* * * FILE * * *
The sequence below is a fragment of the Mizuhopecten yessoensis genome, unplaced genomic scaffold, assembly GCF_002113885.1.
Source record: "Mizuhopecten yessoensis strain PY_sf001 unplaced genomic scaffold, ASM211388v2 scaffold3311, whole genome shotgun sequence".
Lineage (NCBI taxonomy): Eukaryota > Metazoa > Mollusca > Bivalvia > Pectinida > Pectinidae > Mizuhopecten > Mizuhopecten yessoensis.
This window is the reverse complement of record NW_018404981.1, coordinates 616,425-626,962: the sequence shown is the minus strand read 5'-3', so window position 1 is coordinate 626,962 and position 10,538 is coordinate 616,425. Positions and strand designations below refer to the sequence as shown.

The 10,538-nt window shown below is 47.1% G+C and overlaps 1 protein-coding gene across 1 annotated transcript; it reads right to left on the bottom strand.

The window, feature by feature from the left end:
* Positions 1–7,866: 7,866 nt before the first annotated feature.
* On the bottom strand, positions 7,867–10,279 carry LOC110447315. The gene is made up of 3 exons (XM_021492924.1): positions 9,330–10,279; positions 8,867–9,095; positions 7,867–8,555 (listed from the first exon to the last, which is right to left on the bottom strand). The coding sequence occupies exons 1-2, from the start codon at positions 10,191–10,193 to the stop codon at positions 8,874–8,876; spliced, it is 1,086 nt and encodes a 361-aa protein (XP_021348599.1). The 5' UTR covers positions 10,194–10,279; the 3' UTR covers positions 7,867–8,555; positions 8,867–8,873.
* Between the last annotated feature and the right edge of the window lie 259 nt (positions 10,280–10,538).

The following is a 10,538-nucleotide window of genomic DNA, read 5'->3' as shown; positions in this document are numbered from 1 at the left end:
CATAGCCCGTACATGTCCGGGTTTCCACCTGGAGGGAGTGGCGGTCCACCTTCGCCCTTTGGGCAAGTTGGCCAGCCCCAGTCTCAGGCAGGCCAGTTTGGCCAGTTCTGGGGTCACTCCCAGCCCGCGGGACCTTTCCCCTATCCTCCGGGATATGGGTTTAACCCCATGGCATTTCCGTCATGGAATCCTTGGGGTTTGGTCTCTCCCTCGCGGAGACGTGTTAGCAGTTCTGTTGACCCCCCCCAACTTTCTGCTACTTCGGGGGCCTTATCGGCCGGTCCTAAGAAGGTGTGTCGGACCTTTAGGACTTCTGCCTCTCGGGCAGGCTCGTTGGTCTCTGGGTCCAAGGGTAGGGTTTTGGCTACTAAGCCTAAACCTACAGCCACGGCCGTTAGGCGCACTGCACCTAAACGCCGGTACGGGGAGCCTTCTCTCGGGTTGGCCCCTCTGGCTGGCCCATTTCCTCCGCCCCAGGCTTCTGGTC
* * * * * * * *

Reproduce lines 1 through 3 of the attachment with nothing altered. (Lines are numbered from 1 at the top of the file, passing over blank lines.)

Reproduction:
The sequence below is a fragment of the Mizuhopecten yessoensis genome, unplaced genomic scaffold, assembly GCF_002113885.1.
Source record: "Mizuhopecten yessoensis strain PY_sf001 unplaced genomic scaffold, ASM211388v2 scaffold3311, whole genome shotgun sequence".
Lineage (NCBI taxonomy): Eukaryota > Metazoa > Mollusca > Bivalvia > Pectinida > Pectinidae > Mizuhopecten > Mizuhopecten yessoensis.